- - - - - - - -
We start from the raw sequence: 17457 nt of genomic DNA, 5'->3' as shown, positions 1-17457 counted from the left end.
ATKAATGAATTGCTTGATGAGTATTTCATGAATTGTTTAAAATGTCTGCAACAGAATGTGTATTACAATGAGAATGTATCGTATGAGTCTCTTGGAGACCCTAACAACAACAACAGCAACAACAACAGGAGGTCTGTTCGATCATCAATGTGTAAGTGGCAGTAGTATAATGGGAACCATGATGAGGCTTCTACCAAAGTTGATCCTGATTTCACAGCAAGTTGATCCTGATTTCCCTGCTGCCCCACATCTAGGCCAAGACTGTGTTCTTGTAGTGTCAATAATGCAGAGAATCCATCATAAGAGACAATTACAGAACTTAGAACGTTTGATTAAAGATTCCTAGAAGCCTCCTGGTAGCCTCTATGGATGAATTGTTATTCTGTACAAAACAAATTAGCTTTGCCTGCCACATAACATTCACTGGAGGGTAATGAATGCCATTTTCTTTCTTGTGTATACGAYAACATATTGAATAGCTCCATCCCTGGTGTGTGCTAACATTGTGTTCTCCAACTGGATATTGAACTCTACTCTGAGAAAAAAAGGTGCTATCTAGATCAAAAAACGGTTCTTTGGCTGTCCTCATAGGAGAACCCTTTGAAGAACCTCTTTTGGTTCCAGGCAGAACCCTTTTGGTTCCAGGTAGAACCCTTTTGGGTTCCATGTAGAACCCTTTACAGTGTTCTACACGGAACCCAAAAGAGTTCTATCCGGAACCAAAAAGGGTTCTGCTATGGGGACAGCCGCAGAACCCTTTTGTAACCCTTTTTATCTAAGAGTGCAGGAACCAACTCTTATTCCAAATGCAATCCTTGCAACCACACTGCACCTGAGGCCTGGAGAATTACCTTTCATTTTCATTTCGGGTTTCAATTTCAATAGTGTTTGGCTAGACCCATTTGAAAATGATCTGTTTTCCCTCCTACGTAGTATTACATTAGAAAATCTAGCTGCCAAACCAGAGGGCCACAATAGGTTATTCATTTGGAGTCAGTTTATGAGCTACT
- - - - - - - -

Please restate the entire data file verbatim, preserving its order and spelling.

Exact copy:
We start from the raw sequence: 17457 nt of genomic DNA, 5'->3' as shown, positions 1-17457 counted from the left end.
ATKAATGAATTGCTTGATGAGTATTTCATGAATTGTTTAAAATGTCTGCAACAGAATGTGTATTACAATGAGAATGTATCGTATGAGTCTCTTGGAGACCCTAACAACAACAACAGCAACAACAACAGGAGGTCTGTTCGATCATCAATGTGTAAGTGGCAGTAGTATAATGGGAACCATGATGAGGCTTCTACCAAAGTTGATCCTGATTTCACAGCAAGTTGATCCTGATTTCCCTGCTGCCCCACATCTAGGCCAAGACTGTGTTCTTGTAGTGTCAATAATGCAGAGAATCCATCATAAGAGACAATTACAGAACTTAGAACGTTTGATTAAAGATTCCTAGAAGCCTCCTGGTAGCCTCTATGGATGAATTGTTATTCTGTACAAAACAAATTAGCTTTGCCTGCCACATAACATTCACTGGAGGGTAATGAATGCCATTTTCTTTCTTGTGTATACGAYAACATATTGAATAGCTCCATCCCTGGTGTGTGCTAACATTGTGTTCTCCAACTGGATATTGAACTCTACTCTGAGAAAAAAAGGTGCTATCTAGATCAAAAAACGGTTCTTTGGCTGTCCTCATAGGAGAACCCTTTGAAGAACCTCTTTTGGTTCCAGGCAGAACCCTTTTGGTTCCAGGTAGAACCCTTTTGGGTTCCATGTAGAACCCTTTACAGTGTTCTACACGGAACCCAAAAGAGTTCTATCCGGAACCAAAAAGGGTTCTGCTATGGGGACAGCCGCAGAACCCTTTTGTAACCCTTTTTATCTAAGAGTGCAGGAACCAACTCTTATTCCAAATGCAATCCTTGCAACCACACTGCACCTGAGGCCTGGAGAATTACCTTTCATTTTCATTTCGGGTTTCAATTTCAATAGTGTTTGGCTAGACCCATTTGAAAATGATCTGTTTTCCCTCCTACGTAGTATTACATTAGAAAATCTAGCTGCCAAACCAGAGGGCCACAATAGGTTATTCATTTGGAGTCAGTTTATGAGCTACT